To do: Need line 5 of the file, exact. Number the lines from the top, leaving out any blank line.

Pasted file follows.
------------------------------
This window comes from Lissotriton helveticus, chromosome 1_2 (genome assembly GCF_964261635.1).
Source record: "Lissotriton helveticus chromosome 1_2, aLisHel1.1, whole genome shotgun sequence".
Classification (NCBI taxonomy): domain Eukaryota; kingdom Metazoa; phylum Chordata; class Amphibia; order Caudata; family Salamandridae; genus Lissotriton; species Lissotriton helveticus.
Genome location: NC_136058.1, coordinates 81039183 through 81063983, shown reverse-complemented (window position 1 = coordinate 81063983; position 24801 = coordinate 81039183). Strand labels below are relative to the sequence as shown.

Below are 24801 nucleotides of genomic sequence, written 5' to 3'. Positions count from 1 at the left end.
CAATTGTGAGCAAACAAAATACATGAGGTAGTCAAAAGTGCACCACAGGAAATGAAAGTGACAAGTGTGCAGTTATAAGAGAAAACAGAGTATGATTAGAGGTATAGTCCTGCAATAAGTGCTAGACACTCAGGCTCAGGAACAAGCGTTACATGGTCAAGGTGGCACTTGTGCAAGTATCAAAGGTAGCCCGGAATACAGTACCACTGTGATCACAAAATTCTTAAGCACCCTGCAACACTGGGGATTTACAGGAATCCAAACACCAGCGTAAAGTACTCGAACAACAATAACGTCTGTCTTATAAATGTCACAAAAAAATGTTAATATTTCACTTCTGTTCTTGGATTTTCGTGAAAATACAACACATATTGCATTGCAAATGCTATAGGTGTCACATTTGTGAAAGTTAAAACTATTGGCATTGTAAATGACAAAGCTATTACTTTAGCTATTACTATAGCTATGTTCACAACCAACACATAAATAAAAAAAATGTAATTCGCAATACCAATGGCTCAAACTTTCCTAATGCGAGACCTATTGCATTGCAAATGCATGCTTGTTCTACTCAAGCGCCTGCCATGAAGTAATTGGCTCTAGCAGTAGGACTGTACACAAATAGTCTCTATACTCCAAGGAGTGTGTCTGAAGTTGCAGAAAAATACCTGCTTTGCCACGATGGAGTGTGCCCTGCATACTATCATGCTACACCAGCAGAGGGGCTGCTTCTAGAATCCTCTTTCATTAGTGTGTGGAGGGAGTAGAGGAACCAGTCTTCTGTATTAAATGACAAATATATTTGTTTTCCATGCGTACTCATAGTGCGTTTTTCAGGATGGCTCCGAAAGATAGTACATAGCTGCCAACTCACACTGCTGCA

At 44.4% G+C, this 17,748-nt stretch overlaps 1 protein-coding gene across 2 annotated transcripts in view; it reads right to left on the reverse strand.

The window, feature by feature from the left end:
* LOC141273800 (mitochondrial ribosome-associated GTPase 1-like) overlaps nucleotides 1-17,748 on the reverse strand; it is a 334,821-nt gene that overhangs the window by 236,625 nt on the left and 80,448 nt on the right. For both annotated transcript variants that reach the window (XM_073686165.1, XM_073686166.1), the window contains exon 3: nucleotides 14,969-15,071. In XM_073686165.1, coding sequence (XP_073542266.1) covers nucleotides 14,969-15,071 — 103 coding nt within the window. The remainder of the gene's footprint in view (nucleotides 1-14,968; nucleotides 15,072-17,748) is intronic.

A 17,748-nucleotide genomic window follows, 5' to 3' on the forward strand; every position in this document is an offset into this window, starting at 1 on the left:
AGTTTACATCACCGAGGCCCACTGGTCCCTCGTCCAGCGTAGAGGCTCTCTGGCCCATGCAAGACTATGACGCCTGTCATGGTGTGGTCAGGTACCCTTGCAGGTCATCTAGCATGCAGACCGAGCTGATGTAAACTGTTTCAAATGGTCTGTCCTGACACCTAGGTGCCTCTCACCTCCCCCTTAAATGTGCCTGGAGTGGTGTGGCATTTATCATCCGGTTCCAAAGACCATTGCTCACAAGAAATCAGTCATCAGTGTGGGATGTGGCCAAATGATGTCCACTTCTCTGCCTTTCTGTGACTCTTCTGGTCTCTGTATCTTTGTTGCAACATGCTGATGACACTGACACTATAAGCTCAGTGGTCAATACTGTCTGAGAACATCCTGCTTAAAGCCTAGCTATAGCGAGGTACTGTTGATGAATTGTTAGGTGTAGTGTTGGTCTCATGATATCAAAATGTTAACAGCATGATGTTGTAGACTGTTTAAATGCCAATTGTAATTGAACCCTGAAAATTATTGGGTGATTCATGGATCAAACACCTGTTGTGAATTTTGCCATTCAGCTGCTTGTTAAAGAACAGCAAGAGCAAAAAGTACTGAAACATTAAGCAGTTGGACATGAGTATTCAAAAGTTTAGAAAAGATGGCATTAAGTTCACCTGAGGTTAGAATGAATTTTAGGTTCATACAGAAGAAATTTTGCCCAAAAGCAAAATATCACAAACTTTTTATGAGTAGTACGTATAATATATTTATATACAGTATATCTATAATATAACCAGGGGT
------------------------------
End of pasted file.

Below are 24801 nucleotides of genomic sequence, written 5' to 3'. Positions count from 1 at the left end.